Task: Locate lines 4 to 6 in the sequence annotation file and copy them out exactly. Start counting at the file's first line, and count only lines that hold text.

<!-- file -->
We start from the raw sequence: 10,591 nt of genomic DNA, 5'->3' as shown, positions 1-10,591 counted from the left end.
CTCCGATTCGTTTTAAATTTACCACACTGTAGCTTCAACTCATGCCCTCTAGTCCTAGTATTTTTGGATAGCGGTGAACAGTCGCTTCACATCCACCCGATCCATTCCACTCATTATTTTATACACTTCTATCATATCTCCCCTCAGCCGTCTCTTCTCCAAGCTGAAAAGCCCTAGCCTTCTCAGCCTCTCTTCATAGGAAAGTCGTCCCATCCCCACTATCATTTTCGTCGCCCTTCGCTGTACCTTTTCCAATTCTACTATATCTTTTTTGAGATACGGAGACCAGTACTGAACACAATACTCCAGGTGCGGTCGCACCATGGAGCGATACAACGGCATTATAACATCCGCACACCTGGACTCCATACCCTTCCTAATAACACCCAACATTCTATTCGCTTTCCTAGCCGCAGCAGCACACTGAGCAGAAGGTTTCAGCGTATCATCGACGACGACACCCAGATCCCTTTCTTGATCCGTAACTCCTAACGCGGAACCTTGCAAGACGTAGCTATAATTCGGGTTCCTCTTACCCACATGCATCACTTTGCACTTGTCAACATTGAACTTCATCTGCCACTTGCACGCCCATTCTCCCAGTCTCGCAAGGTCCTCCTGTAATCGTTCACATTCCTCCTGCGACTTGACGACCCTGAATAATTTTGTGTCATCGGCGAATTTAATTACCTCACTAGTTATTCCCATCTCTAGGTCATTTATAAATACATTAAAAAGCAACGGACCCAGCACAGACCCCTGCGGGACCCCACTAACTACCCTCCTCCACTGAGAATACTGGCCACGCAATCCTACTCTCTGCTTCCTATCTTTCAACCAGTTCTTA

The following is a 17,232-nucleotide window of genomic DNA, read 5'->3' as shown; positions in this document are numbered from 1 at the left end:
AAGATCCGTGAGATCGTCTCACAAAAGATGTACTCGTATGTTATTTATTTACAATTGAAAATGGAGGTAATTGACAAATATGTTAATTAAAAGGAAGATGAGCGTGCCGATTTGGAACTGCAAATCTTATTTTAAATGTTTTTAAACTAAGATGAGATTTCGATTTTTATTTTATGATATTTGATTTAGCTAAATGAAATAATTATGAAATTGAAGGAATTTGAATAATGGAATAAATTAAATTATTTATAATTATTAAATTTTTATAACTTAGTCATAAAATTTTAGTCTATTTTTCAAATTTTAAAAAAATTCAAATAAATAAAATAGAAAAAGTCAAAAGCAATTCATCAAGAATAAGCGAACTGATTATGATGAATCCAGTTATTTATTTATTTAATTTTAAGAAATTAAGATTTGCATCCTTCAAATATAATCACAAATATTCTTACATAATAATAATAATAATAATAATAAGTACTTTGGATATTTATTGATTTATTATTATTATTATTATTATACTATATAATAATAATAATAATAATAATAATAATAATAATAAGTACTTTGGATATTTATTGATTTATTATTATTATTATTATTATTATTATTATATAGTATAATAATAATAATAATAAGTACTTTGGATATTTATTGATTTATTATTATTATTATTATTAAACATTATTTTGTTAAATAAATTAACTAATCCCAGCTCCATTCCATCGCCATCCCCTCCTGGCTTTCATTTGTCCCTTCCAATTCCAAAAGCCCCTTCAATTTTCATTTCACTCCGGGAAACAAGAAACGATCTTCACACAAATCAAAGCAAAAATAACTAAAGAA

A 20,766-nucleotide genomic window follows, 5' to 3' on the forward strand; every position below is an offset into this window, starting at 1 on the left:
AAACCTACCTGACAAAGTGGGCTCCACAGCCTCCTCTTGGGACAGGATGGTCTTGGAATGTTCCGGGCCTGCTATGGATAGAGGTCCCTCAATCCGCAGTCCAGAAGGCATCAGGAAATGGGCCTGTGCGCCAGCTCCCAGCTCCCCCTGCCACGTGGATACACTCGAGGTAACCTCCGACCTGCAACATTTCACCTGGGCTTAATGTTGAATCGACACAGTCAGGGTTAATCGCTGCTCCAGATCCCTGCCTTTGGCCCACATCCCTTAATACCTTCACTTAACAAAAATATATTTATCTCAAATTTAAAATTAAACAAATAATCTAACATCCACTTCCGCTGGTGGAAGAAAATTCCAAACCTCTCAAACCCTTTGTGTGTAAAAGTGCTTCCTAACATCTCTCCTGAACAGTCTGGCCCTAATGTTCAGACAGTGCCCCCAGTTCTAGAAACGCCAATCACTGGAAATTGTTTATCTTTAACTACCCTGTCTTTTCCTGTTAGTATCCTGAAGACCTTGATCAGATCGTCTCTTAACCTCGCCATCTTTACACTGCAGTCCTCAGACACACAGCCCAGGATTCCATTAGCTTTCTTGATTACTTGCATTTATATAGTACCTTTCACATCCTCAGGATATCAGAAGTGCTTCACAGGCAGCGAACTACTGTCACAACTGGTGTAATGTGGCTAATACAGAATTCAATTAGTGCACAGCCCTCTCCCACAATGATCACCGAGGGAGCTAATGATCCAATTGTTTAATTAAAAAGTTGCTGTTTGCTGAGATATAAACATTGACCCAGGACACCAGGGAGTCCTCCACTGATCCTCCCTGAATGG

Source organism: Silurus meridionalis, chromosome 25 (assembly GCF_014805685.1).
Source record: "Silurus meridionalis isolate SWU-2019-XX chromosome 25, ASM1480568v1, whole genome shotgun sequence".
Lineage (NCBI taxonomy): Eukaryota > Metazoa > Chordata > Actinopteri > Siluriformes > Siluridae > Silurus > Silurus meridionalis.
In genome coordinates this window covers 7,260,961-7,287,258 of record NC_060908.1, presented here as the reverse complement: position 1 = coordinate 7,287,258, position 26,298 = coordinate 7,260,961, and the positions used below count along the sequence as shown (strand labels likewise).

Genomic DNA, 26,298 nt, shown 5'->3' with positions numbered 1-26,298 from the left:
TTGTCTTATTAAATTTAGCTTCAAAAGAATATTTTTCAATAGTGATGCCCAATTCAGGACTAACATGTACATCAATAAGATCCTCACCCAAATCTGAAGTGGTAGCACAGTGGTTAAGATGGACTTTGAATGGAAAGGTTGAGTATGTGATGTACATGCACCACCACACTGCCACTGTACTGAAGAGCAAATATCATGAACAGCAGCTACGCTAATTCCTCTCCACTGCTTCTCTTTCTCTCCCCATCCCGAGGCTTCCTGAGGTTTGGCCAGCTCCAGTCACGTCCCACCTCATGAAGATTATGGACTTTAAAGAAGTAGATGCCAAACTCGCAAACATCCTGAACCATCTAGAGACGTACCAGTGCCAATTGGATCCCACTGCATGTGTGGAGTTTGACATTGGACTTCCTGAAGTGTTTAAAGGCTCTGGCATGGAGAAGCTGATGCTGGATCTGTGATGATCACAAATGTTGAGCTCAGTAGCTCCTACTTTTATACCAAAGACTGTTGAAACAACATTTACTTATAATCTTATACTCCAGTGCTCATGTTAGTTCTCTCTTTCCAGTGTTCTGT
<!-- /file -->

AAGATCCGTGAGATCGTCTCACAAAAGATGTACTCGTATGTTATTTATTTACAATTGAAAATGGAGGTAATTGACAAATATGTTAATTAAAAGGAAGATGAGCGTGCCGATTTGGAACTGCAAATCTTATTTTAAATGTTTTTAAACTAAGATGAGATTTCGATTTTTATTTTATGATATTTGATTTAGCTAAATGAAATAATTATGAAATTGAAGGAATTTGAATAATGGAATAAATTAAATTATTTATAATTATTAAATTTTTATAACTTAGTCATAAAATTTTAGTCTATTTTTCAAATTTTAAAAAAATTCAAATAAATAAAATAGAAAAAGTCAAAAGCAATTCATCAAGAATAAGCGAACTGATTATGATGAATCCAGTTATTTATTTATTTAATTTTAAGAAATTAAGATTTGCATCCTTCAAATATAATCACAAATATTCTTACATAATAATAATAATAATAATAATAAGTACTTTGGATATTTATTGATTTATTATTATTATTATTATTATACTATATAATAATAATAATAATAATAATAATAATAATAATAAGTACTTTGGATATTTATTGATTTATTATTATTATTATTATTATTATTATTATATAGTATAATAATAATAATAATAAGTACTTTGGATATTTATTGATTTATTATTATTATTATTATTAAACATTATTTTGTTAAATAAATTAACTAATCCCAGCTCCATTCCATCGCCATCCCCTCCTGGCTTTCATTTGTCCCTTCCAATTCCAAAAGCCCCTTCAATTTTCATTTCACTCCGGGAAACAAGAAACGATCTTCACACAAATCAAAGCAAAAATAACTAAAGAA

A 20,766-nucleotide genomic window follows, 5' to 3' on the forward strand; every position below is an offset into this window, starting at 1 on the left:
AAACCTACCTGACAAAGTGGGCTCCACAGCCTCCTCTTGGGACAGGATGGTCTTGGAATGTTCCGGGCCTGCTATGGATAGAGGTCCCTCAATCCGCAGTCCAGAAGGCATCAGGAAATGGGCCTGTGCGCCAGCTCCCAGCTCCCCCTGCCACGTGGATACACTCGAGGTAACCTCCGACCTGCAACATTTCACCTGGGCTTAATGTTGAATCGACACAGTCAGGGTTAATCGCTGCTCCAGATCCCTGCCTTTGGCCCACATCCCTTAATACCTTCACTTAACAAAAATATATTTATCTCAAATTTAAAATTAAACAAATAATCTAACATCCACTTCCGCTGGTGGAAGAAAATTCCAAACCTCTCAAACCCTTTGTGTGTAAAAGTGCTTCCTAACATCTCTCCTGAACAGTCTGGCCCTAATGTTCAGACAGTGCCCCCAGTTCTAGAAACGCCAATCACTGGAAATTGTTTATCTTTAACTACCCTGTCTTTTCCTGTTAGTATCCTGAAGACCTTGATCAGATCGTCTCTTAACCTCGCCATCTTTACACTGCAGTCCTCAGACACACAGCCCAGGATTCCATTAGCTTTCTTGATTACTTGCATTTATATAGTACCTTTCACATCCTCAGGATATCAGAAGTGCTTCACAGGCAGCGAACTACTGTCACAACTGGTGTAATGTGGCTAATACAGAATTCAATTAGTGCACAGCCCTCTCCCACAATGATCACCGAGGGAGCTAATGATCCAATTGTTTAATTAAAAAGTTGCTGTTTGCTGAGATATAAACATTGACCCAGGACACCAGGGAGTCCTCCACTGATCCTCCCTGAATGG